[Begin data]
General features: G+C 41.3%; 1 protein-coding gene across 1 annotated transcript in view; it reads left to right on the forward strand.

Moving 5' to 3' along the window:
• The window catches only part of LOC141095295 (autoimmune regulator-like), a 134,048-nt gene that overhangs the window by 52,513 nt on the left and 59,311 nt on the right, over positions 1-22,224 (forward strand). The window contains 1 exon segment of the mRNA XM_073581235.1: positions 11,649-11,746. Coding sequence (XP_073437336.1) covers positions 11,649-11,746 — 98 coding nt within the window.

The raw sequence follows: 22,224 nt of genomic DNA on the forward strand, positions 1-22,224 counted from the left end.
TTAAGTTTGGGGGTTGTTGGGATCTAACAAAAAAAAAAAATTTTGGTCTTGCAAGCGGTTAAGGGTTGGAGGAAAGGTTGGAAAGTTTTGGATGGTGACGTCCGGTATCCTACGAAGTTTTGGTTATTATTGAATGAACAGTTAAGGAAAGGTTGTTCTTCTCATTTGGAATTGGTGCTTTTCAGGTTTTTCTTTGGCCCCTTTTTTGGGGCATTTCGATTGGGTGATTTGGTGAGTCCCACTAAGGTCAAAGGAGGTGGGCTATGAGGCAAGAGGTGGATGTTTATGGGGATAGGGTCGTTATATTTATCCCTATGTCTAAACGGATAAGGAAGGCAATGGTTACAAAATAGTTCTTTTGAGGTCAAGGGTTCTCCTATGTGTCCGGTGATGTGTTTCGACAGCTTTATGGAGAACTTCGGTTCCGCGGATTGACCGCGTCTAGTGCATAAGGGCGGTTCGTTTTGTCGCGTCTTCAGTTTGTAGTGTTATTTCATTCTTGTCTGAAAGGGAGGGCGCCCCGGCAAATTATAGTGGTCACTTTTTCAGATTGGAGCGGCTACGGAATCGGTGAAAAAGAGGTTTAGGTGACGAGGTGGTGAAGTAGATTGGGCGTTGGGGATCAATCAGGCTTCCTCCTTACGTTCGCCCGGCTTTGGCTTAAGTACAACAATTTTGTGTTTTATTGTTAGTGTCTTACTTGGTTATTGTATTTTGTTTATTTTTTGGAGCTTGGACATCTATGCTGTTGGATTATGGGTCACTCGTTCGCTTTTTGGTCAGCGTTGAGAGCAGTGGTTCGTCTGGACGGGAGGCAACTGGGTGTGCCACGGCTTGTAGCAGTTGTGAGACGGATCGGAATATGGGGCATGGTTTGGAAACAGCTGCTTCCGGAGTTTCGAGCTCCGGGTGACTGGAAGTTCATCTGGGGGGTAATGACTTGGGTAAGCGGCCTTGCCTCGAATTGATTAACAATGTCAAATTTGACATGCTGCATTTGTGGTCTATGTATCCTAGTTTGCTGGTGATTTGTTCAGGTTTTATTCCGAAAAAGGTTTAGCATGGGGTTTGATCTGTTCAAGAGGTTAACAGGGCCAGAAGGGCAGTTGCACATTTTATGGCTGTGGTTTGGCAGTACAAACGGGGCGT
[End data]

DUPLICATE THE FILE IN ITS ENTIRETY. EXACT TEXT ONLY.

General features: G+C 41.3%; 1 protein-coding gene across 1 annotated transcript in view; it reads left to right on the forward strand.

Moving 5' to 3' along the window:
• The window catches only part of LOC141095295 (autoimmune regulator-like), a 134,048-nt gene that overhangs the window by 52,513 nt on the left and 59,311 nt on the right, over positions 1-22,224 (forward strand). The window contains 1 exon segment of the mRNA XM_073581235.1: positions 11,649-11,746. Coding sequence (XP_073437336.1) covers positions 11,649-11,746 — 98 coding nt within the window.

The raw sequence follows: 22,224 nt of genomic DNA on the forward strand, positions 1-22,224 counted from the left end.
TTAAGTTTGGGGGTTGTTGGGATCTAACAAAAAAAAAAAATTTTGGTCTTGCAAGCGGTTAAGGGTTGGAGGAAAGGTTGGAAAGTTTTGGATGGTGACGTCCGGTATCCTACGAAGTTTTGGTTATTATTGAATGAACAGTTAAGGAAAGGTTGTTCTTCTCATTTGGAATTGGTGCTTTTCAGGTTTTTCTTTGGCCCCTTTTTTGGGGCATTTCGATTGGGTGATTTGGTGAGTCCCACTAAGGTCAAAGGAGGTGGGCTATGAGGCAAGAGGTGGATGTTTATGGGGATAGGGTCGTTATATTTATCCCTATGTCTAAACGGATAAGGAAGGCAATGGTTACAAAATAGTTCTTTTGAGGTCAAGGGTTCTCCTATGTGTCCGGTGATGTGTTTCGACAGCTTTATGGAGAACTTCGGTTCCGCGGATTGACCGCGTCTAGTGCATAAGGGCGGTTCGTTTTGTCGCGTCTTCAGTTTGTAGTGTTATTTCATTCTTGTCTGAAAGGGAGGGCGCCCCGGCAAATTATAGTGGTCACTTTTTCAGATTGGAGCGGCTACGGAATCGGTGAAAAAGAGGTTTAGGTGACGAGGTGGTGAAGTAGATTGGGCGTTGGGGATCAATCAGGCTTCCTCCTTACGTTCGCCCGGCTTTGGCTTAAGTACAACAATTTTGTGTTTTATTGTTAGTGTCTTACTTGGTTATTGTATTTTGTTTATTTTTTGGAGCTTGGACATCTATGCTGTTGGATTATGGGTCACTCGTTCGCTTTTTGGTCAGCGTTGAGAGCAGTGGTTCGTCTGGACGGGAGGCAACTGGGTGTGCCACGGCTTGTAGCAGTTGTGAGACGGATCGGAATATGGGGCATGGTTTGGAAACAGCTGCTTCCGGAGTTTCGAGCTCCGGGTGACTGGAAGTTCATCTGGGGGGTAATGACTTGGGTAAGCGGCCTTGCCTCGAATTGATTAACAATGTCAAATTTGACATGCTGCATTTGTGGTCTATGTATCCTAGTTTGCTGGTGATTTGTTCAGGTTTTATTCCGAAAAAGGTTTAGCATGGGGTTTGATCTGTTCAAGAGGTTAACAGGGCCAGAAGGGCAGTTGCACATTTTATGGCTGTGGTTTGGCAGTACAAACGGGGCGT